In the mid 1960’s, my father was introduced to the rental industry while working as a jobsite salesman for a scaffolding company. During the next 10 years he worked for two other rental companies in the area before deciding to go into business for himself. The year was 1973 and the place was Jacksonville, Fla.

At the time there were four rental companies that catered to the professional contractor. Although renting equipment was not a new idea, most contractors thought of renting equipment when they needed to handle peak periods of demand or when their machine was being repaired. Occasionally they needed a specialized machine for just a short period of time and renting would be ideal, but most rental fleets stayed away from anything too exotic.

Most all of the major brands of equipment such as Caterpillar, John Deere, J.I. Case, Bobcat and Massey Ferguson had a presence in the local market. There were also industrial supply companies that carried specialized construction products and occasionally rented a few machines such as screeds, conveyors and some concrete tools. The focus was clearly not about renting equipment to make money but rather a means to promote sales through a paid “demo.”

I didn’t recognize at the time, since we were not in the business of selling new equipment and didn’t have a fancy location, a professional sales staff or an authorized territory, but we were in the distribution business also. It sure didn’t seem like it at the time. I think we felt more like Sanford and Son compared to equipment dealers. We were unsophisticated but highly motivated. What we did have going for us at the time was our customers liked us and our competitors didn’t seem to recognize our existence.

We opened an hour earlier than any of our competitors; we stayed later than any of our competitors and offered faster delivery services. Talking with customers that came in the store, we learned that they didn’t like making multiple stops to pick-up supplies. This led to us developing a one-stop shop approach to serving our customers. It was actually quite easy. What they wanted was convenience and reliability. Our scope of products and services were driven in large part by traditional dealers that were not interested in trying to adapt to a changing environment.

Remember this is the 1970’s and 80’s, no such thing as the big box hardware stores. Existing supply companies did not open generally before 8 a.m. and many of them would not handle cash transactions. Our business opened at 7 a.m. and we cornered the market on construction supplies for at least one hour per day.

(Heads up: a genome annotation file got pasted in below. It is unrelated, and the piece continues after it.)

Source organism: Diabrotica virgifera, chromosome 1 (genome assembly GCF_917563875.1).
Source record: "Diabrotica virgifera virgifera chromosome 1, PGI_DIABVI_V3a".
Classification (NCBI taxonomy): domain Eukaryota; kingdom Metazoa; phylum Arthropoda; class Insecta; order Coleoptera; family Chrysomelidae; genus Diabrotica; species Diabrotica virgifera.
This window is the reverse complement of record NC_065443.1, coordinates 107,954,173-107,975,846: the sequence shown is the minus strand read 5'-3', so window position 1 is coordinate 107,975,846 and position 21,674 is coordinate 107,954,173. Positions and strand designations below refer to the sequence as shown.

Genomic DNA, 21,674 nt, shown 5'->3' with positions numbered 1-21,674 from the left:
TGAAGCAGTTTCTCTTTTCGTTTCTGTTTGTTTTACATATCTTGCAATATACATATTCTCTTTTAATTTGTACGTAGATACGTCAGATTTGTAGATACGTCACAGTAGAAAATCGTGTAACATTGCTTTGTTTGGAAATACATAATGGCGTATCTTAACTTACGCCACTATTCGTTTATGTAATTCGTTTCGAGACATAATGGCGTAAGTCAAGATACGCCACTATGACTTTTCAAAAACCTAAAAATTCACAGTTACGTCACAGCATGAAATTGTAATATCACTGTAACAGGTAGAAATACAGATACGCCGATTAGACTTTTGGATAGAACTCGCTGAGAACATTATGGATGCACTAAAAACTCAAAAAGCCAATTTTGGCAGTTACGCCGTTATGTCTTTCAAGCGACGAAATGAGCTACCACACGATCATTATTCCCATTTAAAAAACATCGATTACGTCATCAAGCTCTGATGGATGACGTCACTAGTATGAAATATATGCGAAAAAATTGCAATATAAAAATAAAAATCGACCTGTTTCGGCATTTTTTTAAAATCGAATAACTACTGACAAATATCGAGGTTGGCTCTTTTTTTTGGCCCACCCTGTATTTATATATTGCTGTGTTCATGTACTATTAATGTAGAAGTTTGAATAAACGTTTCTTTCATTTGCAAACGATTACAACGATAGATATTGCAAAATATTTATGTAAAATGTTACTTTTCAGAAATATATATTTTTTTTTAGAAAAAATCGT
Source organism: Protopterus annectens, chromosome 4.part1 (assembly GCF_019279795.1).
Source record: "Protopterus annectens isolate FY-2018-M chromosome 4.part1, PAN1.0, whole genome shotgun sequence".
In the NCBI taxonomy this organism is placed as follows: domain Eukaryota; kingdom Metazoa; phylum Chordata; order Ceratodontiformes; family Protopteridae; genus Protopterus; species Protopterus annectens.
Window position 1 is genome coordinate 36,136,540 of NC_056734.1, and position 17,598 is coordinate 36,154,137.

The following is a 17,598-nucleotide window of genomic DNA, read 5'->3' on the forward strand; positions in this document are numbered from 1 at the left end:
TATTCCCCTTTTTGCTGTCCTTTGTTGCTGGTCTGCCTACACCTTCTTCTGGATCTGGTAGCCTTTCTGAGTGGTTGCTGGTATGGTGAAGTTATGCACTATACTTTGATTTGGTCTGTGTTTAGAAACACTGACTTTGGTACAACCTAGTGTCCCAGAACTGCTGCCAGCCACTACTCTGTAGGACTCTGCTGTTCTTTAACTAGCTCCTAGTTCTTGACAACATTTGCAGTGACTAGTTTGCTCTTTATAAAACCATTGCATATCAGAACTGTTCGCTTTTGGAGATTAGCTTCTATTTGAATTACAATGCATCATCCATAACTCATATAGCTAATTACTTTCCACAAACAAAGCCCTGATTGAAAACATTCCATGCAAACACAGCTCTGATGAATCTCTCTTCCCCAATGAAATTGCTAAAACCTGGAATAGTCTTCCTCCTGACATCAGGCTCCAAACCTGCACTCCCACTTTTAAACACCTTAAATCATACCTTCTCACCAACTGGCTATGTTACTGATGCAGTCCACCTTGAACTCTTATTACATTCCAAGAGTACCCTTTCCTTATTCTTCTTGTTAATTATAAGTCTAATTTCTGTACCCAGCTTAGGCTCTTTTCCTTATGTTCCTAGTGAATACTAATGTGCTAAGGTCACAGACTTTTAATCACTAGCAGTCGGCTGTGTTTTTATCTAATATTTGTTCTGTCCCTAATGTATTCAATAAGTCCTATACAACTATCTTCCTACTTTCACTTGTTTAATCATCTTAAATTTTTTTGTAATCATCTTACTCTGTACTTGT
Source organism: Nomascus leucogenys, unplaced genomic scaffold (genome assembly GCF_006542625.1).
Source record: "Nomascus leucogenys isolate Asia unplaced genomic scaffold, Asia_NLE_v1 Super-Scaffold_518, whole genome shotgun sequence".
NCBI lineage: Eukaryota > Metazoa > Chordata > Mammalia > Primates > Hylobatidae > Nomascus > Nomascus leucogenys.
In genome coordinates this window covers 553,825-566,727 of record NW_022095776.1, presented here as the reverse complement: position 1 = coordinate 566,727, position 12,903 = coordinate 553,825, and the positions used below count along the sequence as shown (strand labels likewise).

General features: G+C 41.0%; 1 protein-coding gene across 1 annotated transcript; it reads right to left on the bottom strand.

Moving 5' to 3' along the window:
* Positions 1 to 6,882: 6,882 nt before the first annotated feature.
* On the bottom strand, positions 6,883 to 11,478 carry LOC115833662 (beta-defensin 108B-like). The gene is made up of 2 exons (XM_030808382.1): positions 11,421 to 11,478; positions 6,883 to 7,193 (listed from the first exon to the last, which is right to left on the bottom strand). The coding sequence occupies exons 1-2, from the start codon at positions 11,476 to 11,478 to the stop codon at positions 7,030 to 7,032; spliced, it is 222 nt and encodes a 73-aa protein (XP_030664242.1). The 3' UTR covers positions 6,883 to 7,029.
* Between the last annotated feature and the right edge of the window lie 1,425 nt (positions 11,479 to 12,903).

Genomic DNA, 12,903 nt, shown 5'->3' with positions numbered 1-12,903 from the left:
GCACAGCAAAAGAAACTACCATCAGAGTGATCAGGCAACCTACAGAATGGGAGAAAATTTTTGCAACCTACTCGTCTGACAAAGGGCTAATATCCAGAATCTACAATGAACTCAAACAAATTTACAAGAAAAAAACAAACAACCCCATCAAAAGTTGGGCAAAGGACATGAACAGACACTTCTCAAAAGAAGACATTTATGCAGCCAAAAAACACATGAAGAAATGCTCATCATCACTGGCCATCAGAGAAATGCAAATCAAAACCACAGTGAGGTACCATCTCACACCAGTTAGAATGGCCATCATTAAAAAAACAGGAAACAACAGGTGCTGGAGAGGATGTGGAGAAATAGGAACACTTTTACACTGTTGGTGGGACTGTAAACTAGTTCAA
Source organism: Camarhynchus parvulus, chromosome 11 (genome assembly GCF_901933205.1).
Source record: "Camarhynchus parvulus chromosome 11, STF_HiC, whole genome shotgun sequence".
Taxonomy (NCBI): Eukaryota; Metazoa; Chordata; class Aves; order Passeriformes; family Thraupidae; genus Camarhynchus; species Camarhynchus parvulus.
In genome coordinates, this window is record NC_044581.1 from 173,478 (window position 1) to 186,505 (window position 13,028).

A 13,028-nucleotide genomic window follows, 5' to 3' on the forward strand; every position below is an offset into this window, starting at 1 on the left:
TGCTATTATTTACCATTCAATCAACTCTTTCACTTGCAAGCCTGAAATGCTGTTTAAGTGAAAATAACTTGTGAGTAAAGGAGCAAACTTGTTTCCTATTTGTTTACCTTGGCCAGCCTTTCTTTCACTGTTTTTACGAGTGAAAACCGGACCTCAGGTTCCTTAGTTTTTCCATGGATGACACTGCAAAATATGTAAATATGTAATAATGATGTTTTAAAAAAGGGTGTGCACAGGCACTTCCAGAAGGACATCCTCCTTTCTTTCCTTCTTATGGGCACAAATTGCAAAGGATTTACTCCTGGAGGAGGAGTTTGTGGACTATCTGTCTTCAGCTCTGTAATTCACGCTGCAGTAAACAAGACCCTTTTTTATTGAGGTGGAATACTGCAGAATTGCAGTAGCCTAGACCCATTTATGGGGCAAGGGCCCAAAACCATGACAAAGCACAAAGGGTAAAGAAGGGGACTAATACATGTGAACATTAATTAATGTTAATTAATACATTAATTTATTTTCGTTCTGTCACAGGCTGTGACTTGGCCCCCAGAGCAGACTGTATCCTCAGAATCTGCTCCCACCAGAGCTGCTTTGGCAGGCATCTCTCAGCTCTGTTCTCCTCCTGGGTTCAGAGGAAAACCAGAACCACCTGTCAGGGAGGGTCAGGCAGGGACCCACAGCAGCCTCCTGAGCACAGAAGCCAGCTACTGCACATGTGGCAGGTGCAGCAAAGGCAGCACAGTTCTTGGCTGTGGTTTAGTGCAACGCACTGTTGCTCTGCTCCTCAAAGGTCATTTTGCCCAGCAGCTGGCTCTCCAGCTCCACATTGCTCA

Rental Begins to Emerge

Our products and services matured over the coming years to be recognized as a leader within the market, competitive with those dealers that seemed so formidable just 15 years prior. Some of them went out of business along the way. We opened a second location. Looking back now, we were truly marketing our business every day. We were talking with customers who gave immediate feedback and were learning how to “repackage” construction equipment and services in new ways that contractors wanted to use them. Some of most successful entrepreneur’s I’ve ever met in the rental industry are those that intentionally created a process for hearing the voice of the customer and could process the feedback quickly, make adjustments and take advantage of new opportunities.

Being an independent rental company has its advantages. We were never constrained by “authorized” sales territory, product scope or brand allegiance. We focused on customers and catering to their needs.

From my perspective, traditional equipment dealers slept through the mid 70’s and most of the 80’s. They preferred selling to rental companies and let them handle all the risks associated with smaller contractors and the daily, weekly transactions. Meanwhile these unprofessional, unsophisticated rental companies were building long-term relationships with customers and learning new ways to engage them. Contractors were recognizing this new breed of equipment “distributor” that was much more focused on service and less on name brand machinery. Customers that were renting a backhoe were not concerned about the brand of the machine, features and benefits, or warranty program…they were focused on digging a hole.

Dealers were having a hard time understanding that the decision-making process for a contractor renting a machine was entirely different than if they were making a purchase. As the market was maturing, contractors were learning they could not only rely on rental equipment for their secondary needs and emergencies, but they could trust rental equipment as their primary method of sourcing machines. Rental companies were gaining control of the customers every day.

Dealers in my area began to get serious about renting equipment about the time the Federal Investment Tax credit came to an end. Up until 1986, a 10-percent tax credit was available to business owners on capital investments. Contractors would typically make end-of-year purchases knowing that the government was subsidizing the purchase price. This was an easy windfall for dealers. When this ended, contractors were less likely to make marginal purchases. This had direct impact on sales revenues, which caused dealers to look for new ways to make up the difference. Instead of passing along a rental lead to their favorite local rental house, they became interested in pursuing the deal themselves and became a new competitor in the market.

During the 1990’s the industry saw more focus and attention being given to this emerging rental business. Atlas Copco purchased Prime Equipment, which we all assumed would lead to Sullair compressors being moved to the curb as one of Prime’s leading suppliers. Why else would a major manufacturer be interested in a network of rental stores with such a diverse product mix? The footprint of Prime locations could potentially be the new distribution channel for Atlas Copco compressors and tools.

But it never happened. It did, however, establish a new benchmark for rental stores valuations at the time. The ownership period for Atlas Copco was short lived and they eventually sold to RSC.

Probably the most profound impact to the rental industry was the consolidation movement that began during the mid to late 90’s and the formation of United Rentals. Who could have ever imagined that this mom and pop, unprofessional, unsophisticated Sanford and Son rental business could be consolidated into a publicly traded company with more than 750 locations and a corporate branding strategy focused on the services rather than a machine brand.